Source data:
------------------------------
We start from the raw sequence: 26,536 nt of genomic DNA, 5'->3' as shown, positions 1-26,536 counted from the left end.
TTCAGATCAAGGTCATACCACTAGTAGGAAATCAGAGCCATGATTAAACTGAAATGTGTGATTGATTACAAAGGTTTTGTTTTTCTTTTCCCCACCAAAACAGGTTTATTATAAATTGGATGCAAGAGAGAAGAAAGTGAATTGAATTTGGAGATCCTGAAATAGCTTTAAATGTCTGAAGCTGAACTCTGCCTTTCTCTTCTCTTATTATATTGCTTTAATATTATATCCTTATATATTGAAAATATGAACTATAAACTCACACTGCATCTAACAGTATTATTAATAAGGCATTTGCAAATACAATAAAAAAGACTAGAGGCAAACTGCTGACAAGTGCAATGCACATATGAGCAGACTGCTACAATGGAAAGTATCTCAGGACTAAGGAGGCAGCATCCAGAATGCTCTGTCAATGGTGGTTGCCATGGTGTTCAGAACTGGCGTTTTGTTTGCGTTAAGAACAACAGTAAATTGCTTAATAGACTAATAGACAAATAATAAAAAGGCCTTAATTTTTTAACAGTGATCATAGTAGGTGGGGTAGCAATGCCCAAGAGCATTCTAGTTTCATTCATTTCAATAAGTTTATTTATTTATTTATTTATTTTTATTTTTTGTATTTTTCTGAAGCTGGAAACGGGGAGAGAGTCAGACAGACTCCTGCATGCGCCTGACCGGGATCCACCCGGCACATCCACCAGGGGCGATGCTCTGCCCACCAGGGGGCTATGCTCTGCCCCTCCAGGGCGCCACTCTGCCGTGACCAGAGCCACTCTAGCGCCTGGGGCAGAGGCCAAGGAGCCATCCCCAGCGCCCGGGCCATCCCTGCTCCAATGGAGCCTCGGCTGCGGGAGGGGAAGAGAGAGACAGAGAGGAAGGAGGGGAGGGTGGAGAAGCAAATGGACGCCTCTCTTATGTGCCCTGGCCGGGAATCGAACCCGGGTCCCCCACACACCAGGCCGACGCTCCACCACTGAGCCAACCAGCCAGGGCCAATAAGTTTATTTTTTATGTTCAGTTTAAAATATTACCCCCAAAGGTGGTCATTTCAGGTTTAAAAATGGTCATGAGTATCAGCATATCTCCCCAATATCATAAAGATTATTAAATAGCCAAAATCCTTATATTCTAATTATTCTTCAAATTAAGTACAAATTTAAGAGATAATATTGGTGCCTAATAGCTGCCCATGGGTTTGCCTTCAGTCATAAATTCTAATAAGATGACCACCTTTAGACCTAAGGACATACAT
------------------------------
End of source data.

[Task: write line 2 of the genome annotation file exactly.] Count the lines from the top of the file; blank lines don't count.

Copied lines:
TTCAGATCAAGGTCATACCACTAGTAGGAAATCAGAGCCATGATTAAACTGAAATGTGTGATTGATTACAAAGGTTTTGTTTTTCTTTTCCCCACCAAAACAGGTTTATTATAAATTGGATGCAAGAGAGAAGAAAGTGAATTGAATTTGGAGATCCTGAAATAGCTTTAAATGTCTGAAGCTGAACTCTGCCTTTCTCTTCTCTTATTATATTGCTTTAATATTATATCCTTATATATTGAAAATATGAACTATAAACTCACACTGCATCTAACAGTATTATTAATAAGGCATTTGCAAATACAATAAAAAAGACTAGAGGCAAACTGCTGACAAGTGCAATGCACATATGAGCAGACTGCTACAATGGAAAGTATCTCAGGACTAAGGAGGCAGCATCCAGAATGCTCTGTCAATGGTGGTTGCCATGGTGTTCAGAACTGGCGTTTTGTTTGCGTTAAGAACAACAGTAAATTGCTTAATAGACTAATAGACAAATAATAAAAAGGCCTTAATTTTTTAACAGTGATCATAGTAGGTGGGGTAGCAATGCCCAAGAGCATTCTAGTTTCATTCATTTCAATAAGTTTATTTATTTATTTATTTATTTTTATTTTTTGTATTTTTCTGAAGCTGGAAACGGGGAGAGAGTCAGACAGACTCCTGCATGCGCCTGACCGGGATCCACCCGGCACATCCACCAGGGGCGATGCTCTGCCCACCAGGGGGCTATGCTCTGCCCCTCCAGGGCGCCACTCTGCCGTGACCAGAGCCACTCTAGCGCCTGGGGCAGAGGCCAAGGAGCCATCCCCAGCGCCCGGGCCATCCCTGCTCCAATGGAGCCTCGGCTGCGGGAGGGGAAGAGAGAGACAGAGAGGAAGGAGGGGAGGGTGGAGAAGCAAATGGACGCCTCTCTTATGTGCCCTGGCCGGGAATCGAACCCGGGTCCCCCACACACCAGGCCGACGCTCCACCACTGAGCCAACCAGCCAGGGCCAATAAGTTTATTTTTTATGTTCAGTTTAAAATATTACCCCCAAAGGTGGTCATTTCAGGTTTAAAAATGGTCATGAGTATCAGCATATCTCCCCAATATCATAAAGATTATTAAATAGCCAAAATCCTTATATTCTAATTATTCTTCAAATTAAGTACAAATTTAAGAGATAATATTGGTGCCTAATAGCTGCCCATGGGTTTGCCTTCAGTCATAAATTCTAATAAGATGACCACCTTTAGACCTAAGGACATACAT